Hey Brian, get your ass over here- I miss riding with you!

You don’t get strong when you train, you get strong when you rest

Seasons are wonderful. The first rains in autumn are so refreshing. It feels good as the days shorten and the air gets a bit chilly in the evenings. The same is true in spring; we cannot wait for the hot weather and the long days that go on and on. We need the change. We need the seasons.

In life, as in nature, we go through seasons. I believe in seasons of trial and seasons of rest. As with a lot of my thinking, this thought is rooted in a cycling analogy. It goes something like this. You do not get strong when you train, you get strong when you rest, assuming of course, that you have trained. Simply put, athletes who train all the time will burn out. They will not get stronger if they train all the time. Recovery drinks, Mondays off after hard riding on the weekends and chugging some L-glutamine before at least 8 hours’ sleep is where strength comes from! Rest days, rest weeks, rest seasons; you cannot hammer hard all the time. Contrary to making gains in strength, you will actually regress.

It’s important to know what season you are in. Training or racing when you should be resting will lead to reduced performance and a lack of joy. Resting when you should be training, or racing, will make you sluggish and fat. Most of us, in life, I think, do not recognise when we should be resting. We need to understand when life has been hard, when we have gone through some sort of trial, that just “carrying on” is not what we need.

After a season of trial there will always be a season of rest in the same way that summer follows winter. “There may be pain in the night, but joy comes in the morning” – Psalm 30 v 5. Just “carrying on” when you should be resting is like going to the beach in summer dressed with a scarf. It sounds crazy, but we are a lot better at discerning the natural seasons than the other seasons in life. You need to recognise the change in the season, change the way you think, and change the way you act. You will need the strength you gain in season of rest for the next season of labour and trial so that you can overcome it, and be victorious through it.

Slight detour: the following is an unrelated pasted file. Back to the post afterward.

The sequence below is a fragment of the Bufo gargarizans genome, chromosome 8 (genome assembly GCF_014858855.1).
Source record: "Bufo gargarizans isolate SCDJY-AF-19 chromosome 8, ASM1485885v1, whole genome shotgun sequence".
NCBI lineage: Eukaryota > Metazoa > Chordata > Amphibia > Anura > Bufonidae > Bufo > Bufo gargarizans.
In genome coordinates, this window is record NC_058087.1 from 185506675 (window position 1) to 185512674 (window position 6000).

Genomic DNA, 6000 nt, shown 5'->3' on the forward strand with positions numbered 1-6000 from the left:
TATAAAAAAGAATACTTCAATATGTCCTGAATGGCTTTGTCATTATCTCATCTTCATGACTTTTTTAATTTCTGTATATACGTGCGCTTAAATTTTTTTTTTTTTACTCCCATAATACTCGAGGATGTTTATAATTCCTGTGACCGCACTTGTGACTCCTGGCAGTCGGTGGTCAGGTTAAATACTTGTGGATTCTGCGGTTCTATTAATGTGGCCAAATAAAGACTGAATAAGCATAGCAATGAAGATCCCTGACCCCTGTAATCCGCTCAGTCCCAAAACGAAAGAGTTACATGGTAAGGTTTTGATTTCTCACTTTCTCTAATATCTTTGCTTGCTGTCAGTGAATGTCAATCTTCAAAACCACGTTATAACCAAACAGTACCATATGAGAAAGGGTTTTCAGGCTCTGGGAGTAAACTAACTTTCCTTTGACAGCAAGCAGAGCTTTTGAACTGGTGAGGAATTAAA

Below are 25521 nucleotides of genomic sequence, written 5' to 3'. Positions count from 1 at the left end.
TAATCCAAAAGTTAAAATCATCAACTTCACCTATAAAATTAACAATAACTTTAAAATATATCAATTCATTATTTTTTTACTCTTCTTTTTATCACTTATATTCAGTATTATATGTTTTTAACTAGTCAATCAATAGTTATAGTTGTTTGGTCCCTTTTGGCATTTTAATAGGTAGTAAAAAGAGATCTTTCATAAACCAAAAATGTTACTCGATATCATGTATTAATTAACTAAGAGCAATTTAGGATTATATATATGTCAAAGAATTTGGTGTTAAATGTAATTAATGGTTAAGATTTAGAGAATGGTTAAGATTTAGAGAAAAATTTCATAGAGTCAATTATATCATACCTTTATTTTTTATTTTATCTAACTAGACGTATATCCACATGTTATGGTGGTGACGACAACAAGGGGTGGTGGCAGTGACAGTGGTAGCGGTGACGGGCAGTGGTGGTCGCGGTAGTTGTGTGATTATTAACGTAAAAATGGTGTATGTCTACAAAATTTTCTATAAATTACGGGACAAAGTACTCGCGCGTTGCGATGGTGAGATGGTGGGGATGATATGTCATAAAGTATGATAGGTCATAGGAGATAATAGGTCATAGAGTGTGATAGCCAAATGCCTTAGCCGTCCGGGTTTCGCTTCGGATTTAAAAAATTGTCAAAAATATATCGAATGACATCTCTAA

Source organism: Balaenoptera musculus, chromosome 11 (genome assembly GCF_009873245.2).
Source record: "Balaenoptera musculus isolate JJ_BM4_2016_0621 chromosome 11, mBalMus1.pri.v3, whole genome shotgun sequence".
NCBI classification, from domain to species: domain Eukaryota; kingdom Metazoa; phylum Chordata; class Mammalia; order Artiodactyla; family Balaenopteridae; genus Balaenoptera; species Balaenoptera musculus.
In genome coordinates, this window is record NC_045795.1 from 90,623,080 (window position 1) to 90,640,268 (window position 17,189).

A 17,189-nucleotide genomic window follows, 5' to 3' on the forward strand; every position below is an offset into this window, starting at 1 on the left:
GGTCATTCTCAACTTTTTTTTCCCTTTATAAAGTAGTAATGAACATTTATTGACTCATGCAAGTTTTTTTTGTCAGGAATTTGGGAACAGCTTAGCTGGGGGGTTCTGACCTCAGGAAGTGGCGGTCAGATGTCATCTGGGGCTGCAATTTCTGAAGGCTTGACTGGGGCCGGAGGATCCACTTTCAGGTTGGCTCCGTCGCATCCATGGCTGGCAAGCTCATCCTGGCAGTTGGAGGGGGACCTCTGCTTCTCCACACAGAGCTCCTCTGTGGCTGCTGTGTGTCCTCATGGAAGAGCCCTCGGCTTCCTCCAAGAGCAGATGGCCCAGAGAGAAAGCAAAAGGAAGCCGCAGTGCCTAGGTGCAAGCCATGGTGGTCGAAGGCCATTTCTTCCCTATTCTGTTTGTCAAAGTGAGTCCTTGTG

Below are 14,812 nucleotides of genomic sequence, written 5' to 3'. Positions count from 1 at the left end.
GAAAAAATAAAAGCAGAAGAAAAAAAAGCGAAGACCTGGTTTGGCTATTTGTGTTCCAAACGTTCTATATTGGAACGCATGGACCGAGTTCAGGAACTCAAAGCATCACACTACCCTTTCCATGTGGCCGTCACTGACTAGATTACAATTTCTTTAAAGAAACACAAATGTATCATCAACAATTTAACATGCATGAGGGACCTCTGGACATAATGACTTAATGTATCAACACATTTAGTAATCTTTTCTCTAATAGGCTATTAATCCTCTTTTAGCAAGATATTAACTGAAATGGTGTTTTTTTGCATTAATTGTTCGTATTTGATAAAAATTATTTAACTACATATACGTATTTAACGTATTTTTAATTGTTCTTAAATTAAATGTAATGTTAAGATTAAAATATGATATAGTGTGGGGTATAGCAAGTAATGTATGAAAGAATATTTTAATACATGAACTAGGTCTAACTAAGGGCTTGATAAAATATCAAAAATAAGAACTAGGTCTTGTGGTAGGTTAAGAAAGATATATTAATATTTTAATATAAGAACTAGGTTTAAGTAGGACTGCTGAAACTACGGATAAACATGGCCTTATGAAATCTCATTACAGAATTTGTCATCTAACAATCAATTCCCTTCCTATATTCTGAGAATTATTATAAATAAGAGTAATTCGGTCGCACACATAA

Trees have growth rings, they show the seasons of rapid growth and the seasons of slower growth. We must live in the seasons of life, the seasons of trial and the seasons of rest, the seasons of slow growth and the seasons of faster growth. This is necessary so that when each season draws to a close, we will enjoy the change in season, having gained what that season had to offer us. After resting well we will relish a trial, and after a season of fighting hard we can put the weapons down and rest. We will expect and love the change as much as we long for the refreshing rains after a long dry summer, or the warm summer nights after a freezing winter.

Tribute to Fayaz from Bridge: 1963 – 2012

In September 2012 I received the news that Fayaz from Bridge Cycles had passed away. My brother let me know via a skype IM from Arizona – “Hey. Fayaz passed away”. He passed away from cancer. My dad also passed away from cancer. I hate cancer.

Argus 1993 - Garth Watson

My first Argus with the helmet Fayaz sold my mom and the 200gs groupset!

I started cycling in 1992 after helping my mom crush cans for Bergvliet High recycling at the finish of the 1992 Argus. After that I probably spent more time at Bridge than I did cycling. I would spend hours there looking at the stuff I wanted, the bikes and all the accessories. Fayaz was a legend – I distinctly remember him selling me my first helmet at the back of the shop. Back then Bridge was more of hardware store than a cycle shop. The place was filled with the aroma of samoosas and the airwaves were filled with the sound of an old coke fridge which I think may have run on diesel or something! Fayaz always had time for me and my brother, my mom and dad. He was patient and gentle and generous. He always had time to devote his full attention to us. He always had time to chat and to have a laugh about things – he was always interested in us – he would always ask after my mom and brother. The years flew by. Bridge Cycles has grown into an amazingly successful and professional business, and over the years Fayaz, and Fazal too, were always there – always the same, always dependable. Thank you.